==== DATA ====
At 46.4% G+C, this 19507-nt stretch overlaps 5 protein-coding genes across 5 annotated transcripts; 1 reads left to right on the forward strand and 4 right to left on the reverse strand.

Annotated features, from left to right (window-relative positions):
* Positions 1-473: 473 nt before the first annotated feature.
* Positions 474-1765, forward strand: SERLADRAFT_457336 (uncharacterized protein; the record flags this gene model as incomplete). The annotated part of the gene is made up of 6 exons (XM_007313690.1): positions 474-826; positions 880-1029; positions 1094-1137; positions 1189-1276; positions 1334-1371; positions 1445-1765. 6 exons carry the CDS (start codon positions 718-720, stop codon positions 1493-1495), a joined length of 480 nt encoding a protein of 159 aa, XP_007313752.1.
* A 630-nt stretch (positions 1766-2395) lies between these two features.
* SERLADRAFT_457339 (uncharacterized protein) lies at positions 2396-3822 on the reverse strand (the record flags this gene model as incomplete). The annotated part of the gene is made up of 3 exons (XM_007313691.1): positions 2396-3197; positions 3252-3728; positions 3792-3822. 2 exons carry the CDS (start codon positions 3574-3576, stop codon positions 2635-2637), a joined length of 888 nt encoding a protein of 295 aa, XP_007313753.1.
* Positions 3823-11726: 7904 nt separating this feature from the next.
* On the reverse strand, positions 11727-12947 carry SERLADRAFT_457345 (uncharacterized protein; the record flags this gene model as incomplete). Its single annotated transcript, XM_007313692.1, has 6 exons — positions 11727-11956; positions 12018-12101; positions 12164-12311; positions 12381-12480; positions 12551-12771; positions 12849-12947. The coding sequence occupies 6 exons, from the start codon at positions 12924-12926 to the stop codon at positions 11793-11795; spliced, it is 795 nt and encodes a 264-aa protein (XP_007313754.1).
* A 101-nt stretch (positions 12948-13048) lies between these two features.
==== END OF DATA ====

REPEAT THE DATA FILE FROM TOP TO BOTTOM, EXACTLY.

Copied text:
At 46.4% G+C, this 19507-nt stretch overlaps 5 protein-coding genes across 5 annotated transcripts; 1 reads left to right on the forward strand and 4 right to left on the reverse strand.

Annotated features, from left to right (window-relative positions):
* Positions 1-473: 473 nt before the first annotated feature.
* Positions 474-1765, forward strand: SERLADRAFT_457336 (uncharacterized protein; the record flags this gene model as incomplete). The annotated part of the gene is made up of 6 exons (XM_007313690.1): positions 474-826; positions 880-1029; positions 1094-1137; positions 1189-1276; positions 1334-1371; positions 1445-1765. 6 exons carry the CDS (start codon positions 718-720, stop codon positions 1493-1495), a joined length of 480 nt encoding a protein of 159 aa, XP_007313752.1.
* A 630-nt stretch (positions 1766-2395) lies between these two features.
* SERLADRAFT_457339 (uncharacterized protein) lies at positions 2396-3822 on the reverse strand (the record flags this gene model as incomplete). The annotated part of the gene is made up of 3 exons (XM_007313691.1): positions 2396-3197; positions 3252-3728; positions 3792-3822. 2 exons carry the CDS (start codon positions 3574-3576, stop codon positions 2635-2637), a joined length of 888 nt encoding a protein of 295 aa, XP_007313753.1.
* Positions 3823-11726: 7904 nt separating this feature from the next.
* On the reverse strand, positions 11727-12947 carry SERLADRAFT_457345 (uncharacterized protein; the record flags this gene model as incomplete). Its single annotated transcript, XM_007313692.1, has 6 exons — positions 11727-11956; positions 12018-12101; positions 12164-12311; positions 12381-12480; positions 12551-12771; positions 12849-12947. The coding sequence occupies 6 exons, from the start codon at positions 12924-12926 to the stop codon at positions 11793-11795; spliced, it is 795 nt and encodes a 264-aa protein (XP_007313754.1).
* A 101-nt stretch (positions 12948-13048) lies between these two features.